Monday, October 17, 2011

A story of Human Grit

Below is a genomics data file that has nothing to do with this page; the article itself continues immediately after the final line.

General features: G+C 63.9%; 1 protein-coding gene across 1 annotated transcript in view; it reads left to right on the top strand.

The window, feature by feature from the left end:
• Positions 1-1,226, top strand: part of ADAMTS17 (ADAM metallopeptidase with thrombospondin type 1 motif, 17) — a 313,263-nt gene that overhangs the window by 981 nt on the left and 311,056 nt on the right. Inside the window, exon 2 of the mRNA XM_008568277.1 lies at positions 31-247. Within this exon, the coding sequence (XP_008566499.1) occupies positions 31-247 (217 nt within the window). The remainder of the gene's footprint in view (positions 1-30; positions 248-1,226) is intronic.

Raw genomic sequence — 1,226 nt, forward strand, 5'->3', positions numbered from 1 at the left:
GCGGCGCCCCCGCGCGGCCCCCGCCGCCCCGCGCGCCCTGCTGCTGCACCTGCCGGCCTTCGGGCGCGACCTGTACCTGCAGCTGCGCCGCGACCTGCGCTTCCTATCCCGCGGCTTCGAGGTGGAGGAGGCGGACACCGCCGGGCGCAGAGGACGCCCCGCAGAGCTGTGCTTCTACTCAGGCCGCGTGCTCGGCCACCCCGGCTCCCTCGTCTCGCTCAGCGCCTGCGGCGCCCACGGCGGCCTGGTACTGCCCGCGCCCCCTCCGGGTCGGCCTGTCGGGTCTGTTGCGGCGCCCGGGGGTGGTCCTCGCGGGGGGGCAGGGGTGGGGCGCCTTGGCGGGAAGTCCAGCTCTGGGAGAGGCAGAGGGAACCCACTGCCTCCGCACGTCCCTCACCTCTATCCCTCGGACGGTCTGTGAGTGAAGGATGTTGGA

Today I met a gentleman in my apartment complex. He is an avid biker and has several interesting bikes of the vintage era including a 500 cc Matchless, BSA Golden Flash, couple of Triumph twins among others. I stopped by his garage to have a chat about his bikes because I saw him working on one of them. We were primarily talking about bikes and riding. "I feel far more safe on the highway 75 going at 75 mph, than on the city roads going at 30mph," he remarked. I was surprised and he explained that on the highway as long as you maintained the speed and rode in your lane at a safe distance from other cars it is no problems. In the city cars come really close to you and it is quite dangerous to ride. He still rides bikes that don't have disc brakes or electronic ignition. Slowly our conversation progressed from motorcycles to traffic to business, employment and he said that there was so much corruption in the corporate world that he wouldn't want to go back to his job. Then I asked him if he was retired, to which he explained that he is technically blind. Apparently some undiagnosed illness afflicted him few years ago which made him completely blind. Now after some aggressive treatments he can see fairly well. He further explained how he had built up complete motorcycles when he was so blind that he couldn't find his way back home from the paring lot (about 20 steps). "I adjusted valves and set the guides in this bike when I was completely blind. I just knew what I was doing and had a feel for how much smooth the valves had to be ground and adjusted". After having the chat, I have a new story of human grit and another reason that I need to start riding motorcycles again. I need to get a license and find a motorcycle too. Let us hope that this happens quickly.

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